Exports have fallen the most since the global financial crisis, leaving policymakers scrambling to jumpstart the world's third-largest economy amid weak demand from neighboring China and other major markets.
Shipments dropped 12.9 percent year-on-year in January, marking their fourth straight month of decline, new data released by the Japanese Ministry of Finance showed on Thursday.
Exports to China plunged a full 17.5 percent to 860 billion yen ($ 7.6 billion, 6.8 billion euros), as theanemic state
of the world's number two economy continues to affect budgets worldwide. It was the sixth consecutive month of decline in shipments to Japan's largest trading partner.
"Slowing growth in the mainland (China) economy is clearly taking its toll. Unfortunately, we see few signs that growth is bottoming out," HSBC co-head of Asian economic research Frederic Neumann said in a note to clients.
Exports to the US were also down, shedding 5.3 percent to 1.13 trillion yen, with exports of steel down 44.2 percent and those of car parts losing 13.5 percent, the ministry said.
The January slump marks the biggest drop since October 2009 when the global financial crisis knocked demand across the world.
But the flagging state of the global economy isn't just hurting exporters. Japan's overall imports also tumbled 18 percent to 6 trillion yen, with demand for liquefied natural gas and petroleum slipping by more than 55 percent and nearly 44 percent respectively. Since the 2011 nuclear disaster at Fukushima, the country has increasingly relied on outside resources to keep its engines running.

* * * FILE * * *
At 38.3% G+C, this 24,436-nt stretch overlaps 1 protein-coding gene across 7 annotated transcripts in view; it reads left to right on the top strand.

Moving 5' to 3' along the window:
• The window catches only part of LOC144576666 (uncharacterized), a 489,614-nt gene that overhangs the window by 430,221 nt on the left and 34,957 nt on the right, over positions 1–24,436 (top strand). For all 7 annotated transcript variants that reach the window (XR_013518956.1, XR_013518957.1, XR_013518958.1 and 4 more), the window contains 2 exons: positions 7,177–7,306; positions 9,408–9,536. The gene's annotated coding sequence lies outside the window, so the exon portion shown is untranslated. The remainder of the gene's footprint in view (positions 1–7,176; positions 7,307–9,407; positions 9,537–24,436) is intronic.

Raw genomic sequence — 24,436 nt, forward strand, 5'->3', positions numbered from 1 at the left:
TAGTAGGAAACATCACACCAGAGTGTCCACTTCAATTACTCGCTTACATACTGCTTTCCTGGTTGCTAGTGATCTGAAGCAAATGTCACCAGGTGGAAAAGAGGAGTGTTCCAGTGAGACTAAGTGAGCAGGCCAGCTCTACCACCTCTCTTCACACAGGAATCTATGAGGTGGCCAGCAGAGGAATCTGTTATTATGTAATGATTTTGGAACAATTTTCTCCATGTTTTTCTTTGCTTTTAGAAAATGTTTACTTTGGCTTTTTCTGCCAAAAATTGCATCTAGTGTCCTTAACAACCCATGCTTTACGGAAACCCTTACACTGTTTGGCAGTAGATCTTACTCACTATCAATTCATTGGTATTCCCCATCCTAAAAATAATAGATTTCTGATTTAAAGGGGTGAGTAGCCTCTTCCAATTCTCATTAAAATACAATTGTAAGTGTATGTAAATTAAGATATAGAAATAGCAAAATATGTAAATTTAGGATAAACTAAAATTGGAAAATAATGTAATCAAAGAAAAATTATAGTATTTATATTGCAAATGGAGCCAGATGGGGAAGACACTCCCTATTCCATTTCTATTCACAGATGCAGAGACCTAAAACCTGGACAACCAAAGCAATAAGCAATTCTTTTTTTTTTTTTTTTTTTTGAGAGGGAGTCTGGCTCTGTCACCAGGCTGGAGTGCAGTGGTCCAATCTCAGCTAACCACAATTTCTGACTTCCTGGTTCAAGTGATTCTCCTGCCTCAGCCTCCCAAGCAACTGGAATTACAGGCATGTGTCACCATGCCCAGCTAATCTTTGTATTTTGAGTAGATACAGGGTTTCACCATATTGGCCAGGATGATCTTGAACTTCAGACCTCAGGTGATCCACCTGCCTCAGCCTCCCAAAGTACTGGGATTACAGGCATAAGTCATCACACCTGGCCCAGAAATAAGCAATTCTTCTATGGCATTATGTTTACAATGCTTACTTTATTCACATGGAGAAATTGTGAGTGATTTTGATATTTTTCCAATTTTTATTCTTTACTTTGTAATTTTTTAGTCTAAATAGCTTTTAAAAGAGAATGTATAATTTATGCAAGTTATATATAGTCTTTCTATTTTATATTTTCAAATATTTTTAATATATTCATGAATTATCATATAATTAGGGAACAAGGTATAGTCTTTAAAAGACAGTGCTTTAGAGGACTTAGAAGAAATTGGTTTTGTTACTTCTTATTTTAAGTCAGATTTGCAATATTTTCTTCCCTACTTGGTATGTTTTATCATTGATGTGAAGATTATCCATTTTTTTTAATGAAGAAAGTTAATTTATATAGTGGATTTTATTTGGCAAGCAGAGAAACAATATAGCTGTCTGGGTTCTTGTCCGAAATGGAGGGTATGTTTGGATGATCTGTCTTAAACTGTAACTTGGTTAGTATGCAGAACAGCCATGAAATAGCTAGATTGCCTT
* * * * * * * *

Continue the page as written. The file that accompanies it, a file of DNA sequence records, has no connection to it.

The double whammy resulted in a trade deficit of 646 billion yen for the first shortfall in two months.
'Disaster waiting to happen'
The latest data adds to growing concerns that Japanese authorities are increasingly left with few options to revive a stumbling economy even as the Bank of Japan remains proactive in policymaking, shocking markets last month by adopting negative interest rates to spark momentum.
The country'seconomy contracted
an annualized 1.4 percent in October-December. While analysts expect a return to moderate growth in the current quarter, sluggish exports and weak consumer spending underscore the difficulty policy makers have in putting the economy back on track.
"Japan's January trade figures were woeful... This is more fodder for those who think Japan's economy is a disaster waiting to happen," Chris Weston, Melbourne-based chief market strategist at IG, wrote in an email to clients.
pad/kd (AFP, dpa, Reuters)